At one point, a smiling local offered me “a chair from a Thai tank.” It was a truly amazing scene, and thankfully I wasn’t alone to witness it: hundreds of tourists from Khao San were capturing every second on their expensive cameras mine, (mine unfortunately, wasn’t working.)

I talked to one English backpacker who looked a little too pale, and he told me that he had seen someone shot in the head in front of him and had captured it all on film.

But one didn’t need video evidence to know that violence had taken place there. The doors of all the shop-houses up and down the streets were riddled with the dents of rubber bullets. The streets themselves had been transformed into a mosaic of broken glass, stones and other debris. And then there was the blood.

The spots in which people had been killed had been transformed into shrines, fenced off, already littered with money, food and other offerings, and with Red Shirt storytellers on hand to relate to the sightseers the epic tale of their final hours. Being a hot country, the blood had not even congealed yet, and was sitting on the ground for everyone to plainly see.

There were more shrines and pools of blood at the entry to the haven of bohemians the world over, Khao San Rd. itself. That image of the road- the most desolate and empty I have ever seen it, blocked off by bullethole-ridden vehicles and makeshift barricades, will never leave my head, and nor would the sight of the bewildered tourists picking their way through the rubble, pulling their suitcases along behind them, clearly having gotten off the plane only hours earlier and wondering just what they had gotten themselves into.

The biggest shock of the night, however, was the missing portraits. You know the ones I mean. (Apologies, but I am writing this from inside Thailand and do not feel like a Computer Crimes charge.) The ones that you can see at least 3 of no matter which direction you look in while you are in the Old City. They had been taken down, leaving behind only empty frames and wooden scaffolding.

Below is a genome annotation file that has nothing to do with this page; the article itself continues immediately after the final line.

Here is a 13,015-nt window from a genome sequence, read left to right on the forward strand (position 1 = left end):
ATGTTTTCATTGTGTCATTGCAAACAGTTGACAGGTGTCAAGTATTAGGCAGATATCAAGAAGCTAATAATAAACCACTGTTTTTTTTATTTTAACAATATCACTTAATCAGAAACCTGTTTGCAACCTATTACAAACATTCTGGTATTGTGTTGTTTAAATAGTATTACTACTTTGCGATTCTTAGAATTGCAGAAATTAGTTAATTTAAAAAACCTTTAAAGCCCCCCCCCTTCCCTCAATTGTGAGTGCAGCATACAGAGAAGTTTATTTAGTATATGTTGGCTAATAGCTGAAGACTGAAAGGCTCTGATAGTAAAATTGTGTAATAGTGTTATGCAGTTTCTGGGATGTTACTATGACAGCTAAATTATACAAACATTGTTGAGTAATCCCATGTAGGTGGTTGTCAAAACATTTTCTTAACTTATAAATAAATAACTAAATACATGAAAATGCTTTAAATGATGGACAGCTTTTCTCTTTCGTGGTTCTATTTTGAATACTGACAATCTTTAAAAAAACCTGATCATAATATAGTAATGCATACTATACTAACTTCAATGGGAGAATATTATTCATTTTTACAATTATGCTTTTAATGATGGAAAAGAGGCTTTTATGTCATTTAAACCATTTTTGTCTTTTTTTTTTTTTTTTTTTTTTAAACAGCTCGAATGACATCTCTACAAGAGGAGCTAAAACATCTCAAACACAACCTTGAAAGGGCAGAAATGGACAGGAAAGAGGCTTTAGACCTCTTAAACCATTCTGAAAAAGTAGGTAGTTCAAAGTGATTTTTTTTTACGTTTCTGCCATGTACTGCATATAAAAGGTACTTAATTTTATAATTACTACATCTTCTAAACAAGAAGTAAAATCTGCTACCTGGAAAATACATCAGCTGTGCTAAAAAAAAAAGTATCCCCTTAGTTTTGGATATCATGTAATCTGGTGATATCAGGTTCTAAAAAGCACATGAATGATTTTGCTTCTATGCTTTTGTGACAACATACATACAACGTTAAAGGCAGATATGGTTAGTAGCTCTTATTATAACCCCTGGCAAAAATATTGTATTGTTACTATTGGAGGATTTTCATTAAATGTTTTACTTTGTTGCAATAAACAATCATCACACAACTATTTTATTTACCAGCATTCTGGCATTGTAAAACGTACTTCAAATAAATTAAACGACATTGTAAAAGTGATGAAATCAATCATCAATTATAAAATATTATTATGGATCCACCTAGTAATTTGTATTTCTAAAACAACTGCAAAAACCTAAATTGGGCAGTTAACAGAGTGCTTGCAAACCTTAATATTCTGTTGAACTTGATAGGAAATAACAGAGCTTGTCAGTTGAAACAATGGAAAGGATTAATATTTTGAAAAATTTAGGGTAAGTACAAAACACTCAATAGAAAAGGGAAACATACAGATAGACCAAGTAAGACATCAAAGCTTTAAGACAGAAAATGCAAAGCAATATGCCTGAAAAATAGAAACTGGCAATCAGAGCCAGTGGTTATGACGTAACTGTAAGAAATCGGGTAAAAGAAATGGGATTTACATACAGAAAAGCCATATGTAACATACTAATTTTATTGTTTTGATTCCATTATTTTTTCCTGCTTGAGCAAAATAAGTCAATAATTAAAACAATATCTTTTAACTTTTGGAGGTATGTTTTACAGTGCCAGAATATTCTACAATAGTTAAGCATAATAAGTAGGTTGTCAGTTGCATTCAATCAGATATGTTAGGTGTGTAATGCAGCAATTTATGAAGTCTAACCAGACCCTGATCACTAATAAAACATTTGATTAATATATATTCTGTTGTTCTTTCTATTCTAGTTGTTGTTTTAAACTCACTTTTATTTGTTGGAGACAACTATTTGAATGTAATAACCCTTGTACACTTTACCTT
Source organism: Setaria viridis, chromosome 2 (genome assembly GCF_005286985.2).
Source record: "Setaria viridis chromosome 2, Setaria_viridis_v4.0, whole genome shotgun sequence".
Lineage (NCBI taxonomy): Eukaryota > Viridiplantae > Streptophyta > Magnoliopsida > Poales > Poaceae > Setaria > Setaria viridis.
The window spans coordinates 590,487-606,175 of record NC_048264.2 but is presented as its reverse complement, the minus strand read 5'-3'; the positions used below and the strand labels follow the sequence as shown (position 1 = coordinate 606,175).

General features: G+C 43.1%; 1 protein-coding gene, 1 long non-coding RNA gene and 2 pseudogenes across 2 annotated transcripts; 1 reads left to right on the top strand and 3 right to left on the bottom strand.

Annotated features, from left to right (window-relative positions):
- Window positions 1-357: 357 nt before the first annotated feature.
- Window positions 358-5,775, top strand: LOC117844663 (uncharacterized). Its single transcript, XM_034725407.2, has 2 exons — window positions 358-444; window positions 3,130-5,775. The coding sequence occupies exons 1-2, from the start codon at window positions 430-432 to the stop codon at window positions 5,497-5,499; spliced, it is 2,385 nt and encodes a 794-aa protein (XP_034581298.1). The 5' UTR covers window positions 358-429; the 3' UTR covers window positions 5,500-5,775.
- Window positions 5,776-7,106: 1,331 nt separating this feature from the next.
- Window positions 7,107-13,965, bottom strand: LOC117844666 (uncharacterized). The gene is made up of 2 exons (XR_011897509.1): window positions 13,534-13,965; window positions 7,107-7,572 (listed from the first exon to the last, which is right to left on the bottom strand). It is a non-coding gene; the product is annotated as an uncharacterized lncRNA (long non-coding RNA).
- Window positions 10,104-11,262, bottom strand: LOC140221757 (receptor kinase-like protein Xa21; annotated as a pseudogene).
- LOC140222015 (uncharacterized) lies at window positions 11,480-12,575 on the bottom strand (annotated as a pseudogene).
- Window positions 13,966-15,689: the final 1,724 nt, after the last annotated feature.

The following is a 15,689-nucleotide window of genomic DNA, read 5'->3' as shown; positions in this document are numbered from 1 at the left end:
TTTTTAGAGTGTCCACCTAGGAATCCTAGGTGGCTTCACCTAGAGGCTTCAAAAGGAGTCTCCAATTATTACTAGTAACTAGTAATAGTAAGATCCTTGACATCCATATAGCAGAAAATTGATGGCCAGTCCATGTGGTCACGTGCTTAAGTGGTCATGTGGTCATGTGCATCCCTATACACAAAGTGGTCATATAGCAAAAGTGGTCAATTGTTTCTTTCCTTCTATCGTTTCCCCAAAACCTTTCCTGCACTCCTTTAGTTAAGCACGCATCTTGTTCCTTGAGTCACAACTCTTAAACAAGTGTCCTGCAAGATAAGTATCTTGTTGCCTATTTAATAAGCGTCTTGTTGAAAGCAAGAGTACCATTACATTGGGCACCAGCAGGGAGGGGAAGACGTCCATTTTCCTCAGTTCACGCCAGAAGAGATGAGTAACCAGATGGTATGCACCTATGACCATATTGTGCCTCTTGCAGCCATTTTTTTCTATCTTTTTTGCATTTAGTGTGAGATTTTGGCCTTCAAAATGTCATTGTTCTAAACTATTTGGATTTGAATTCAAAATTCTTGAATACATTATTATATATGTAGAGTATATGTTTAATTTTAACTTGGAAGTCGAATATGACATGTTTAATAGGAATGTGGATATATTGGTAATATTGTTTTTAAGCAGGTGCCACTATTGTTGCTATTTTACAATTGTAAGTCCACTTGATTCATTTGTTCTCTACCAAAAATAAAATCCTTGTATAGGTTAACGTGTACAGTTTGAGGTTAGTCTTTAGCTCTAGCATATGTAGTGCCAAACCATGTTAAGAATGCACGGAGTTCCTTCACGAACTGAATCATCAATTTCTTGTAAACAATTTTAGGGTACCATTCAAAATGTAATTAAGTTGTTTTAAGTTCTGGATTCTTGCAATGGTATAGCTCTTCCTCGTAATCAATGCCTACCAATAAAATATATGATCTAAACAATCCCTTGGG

I dare not speculate what might have been the reason for this- I’ll leave that to you- but I will add that the massive golden banner with his face that usually hangs across the face of one of the buildings had been replaced by a purple one with a with his daughter on it.

By that time, rumours were spreading like wildfire that a coup and crackdown by the hardliners was imminent, so we decided it was time to go home. On the way, the Red Shirt roadblock warned our taxi driver that soldiers were incoming- and sure enough, they were everywhere to be seen along the sidestreets and back alleys from Dusit all the way to Victory Monument, looking hot and bothered and still carrying their M16’s.

So, that’s all for tonight. Returned home feeling very strange about having stepped into a moment in history that Thailand seems all too fond of revisiting. I hope for the countries sake that the Red Shirts get the change they are seeking. No other resistance in Thai history has ever accomplished what they have tonight. And I hope that noone will ever need to do the same again.